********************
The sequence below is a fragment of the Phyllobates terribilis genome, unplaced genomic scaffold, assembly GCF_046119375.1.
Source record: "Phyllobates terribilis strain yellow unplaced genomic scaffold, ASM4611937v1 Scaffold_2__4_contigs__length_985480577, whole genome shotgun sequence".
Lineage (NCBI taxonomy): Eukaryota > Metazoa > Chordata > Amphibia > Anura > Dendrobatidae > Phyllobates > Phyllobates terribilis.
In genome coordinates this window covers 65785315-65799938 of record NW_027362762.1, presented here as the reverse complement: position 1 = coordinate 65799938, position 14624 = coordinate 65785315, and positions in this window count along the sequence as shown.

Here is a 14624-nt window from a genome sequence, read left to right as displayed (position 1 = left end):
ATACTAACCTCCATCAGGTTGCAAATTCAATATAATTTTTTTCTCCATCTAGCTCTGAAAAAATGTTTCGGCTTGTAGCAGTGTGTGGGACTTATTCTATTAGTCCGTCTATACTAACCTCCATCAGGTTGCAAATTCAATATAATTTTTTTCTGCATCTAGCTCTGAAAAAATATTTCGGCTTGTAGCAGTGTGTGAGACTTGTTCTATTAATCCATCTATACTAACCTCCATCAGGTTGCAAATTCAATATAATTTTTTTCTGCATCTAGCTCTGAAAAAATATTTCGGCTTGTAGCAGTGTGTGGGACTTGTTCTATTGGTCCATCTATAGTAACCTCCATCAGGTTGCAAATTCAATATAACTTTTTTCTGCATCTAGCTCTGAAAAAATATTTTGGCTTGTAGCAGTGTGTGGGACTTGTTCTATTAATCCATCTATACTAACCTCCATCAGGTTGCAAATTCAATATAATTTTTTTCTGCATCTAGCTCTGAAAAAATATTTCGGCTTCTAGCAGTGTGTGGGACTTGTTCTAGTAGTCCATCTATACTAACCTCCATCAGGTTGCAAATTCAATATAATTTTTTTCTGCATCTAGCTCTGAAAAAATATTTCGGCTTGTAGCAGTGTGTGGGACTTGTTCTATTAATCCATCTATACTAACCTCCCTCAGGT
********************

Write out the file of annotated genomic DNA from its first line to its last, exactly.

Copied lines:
The sequence below is a fragment of the Phyllobates terribilis genome, unplaced genomic scaffold, assembly GCF_046119375.1.
Source record: "Phyllobates terribilis strain yellow unplaced genomic scaffold, ASM4611937v1 Scaffold_2__4_contigs__length_985480577, whole genome shotgun sequence".
Lineage (NCBI taxonomy): Eukaryota > Metazoa > Chordata > Amphibia > Anura > Dendrobatidae > Phyllobates > Phyllobates terribilis.
In genome coordinates this window covers 65785315-65799938 of record NW_027362762.1, presented here as the reverse complement: position 1 = coordinate 65799938, position 14624 = coordinate 65785315, and positions in this window count along the sequence as shown.

Here is a 14624-nt window from a genome sequence, read left to right as displayed (position 1 = left end):
ATACTAACCTCCATCAGGTTGCAAATTCAATATAATTTTTTTCTCCATCTAGCTCTGAAAAAATGTTTCGGCTTGTAGCAGTGTGTGGGACTTATTCTATTAGTCCGTCTATACTAACCTCCATCAGGTTGCAAATTCAATATAATTTTTTTCTGCATCTAGCTCTGAAAAAATATTTCGGCTTGTAGCAGTGTGTGAGACTTGTTCTATTAATCCATCTATACTAACCTCCATCAGGTTGCAAATTCAATATAATTTTTTTCTGCATCTAGCTCTGAAAAAATATTTCGGCTTGTAGCAGTGTGTGGGACTTGTTCTATTGGTCCATCTATAGTAACCTCCATCAGGTTGCAAATTCAATATAACTTTTTTCTGCATCTAGCTCTGAAAAAATATTTTGGCTTGTAGCAGTGTGTGGGACTTGTTCTATTAATCCATCTATACTAACCTCCATCAGGTTGCAAATTCAATATAATTTTTTTCTGCATCTAGCTCTGAAAAAATATTTCGGCTTCTAGCAGTGTGTGGGACTTGTTCTAGTAGTCCATCTATACTAACCTCCATCAGGTTGCAAATTCAATATAATTTTTTTCTGCATCTAGCTCTGAAAAAATATTTCGGCTTGTAGCAGTGTGTGGGACTTGTTCTATTAATCCATCTATACTAACCTCCCTCAGGT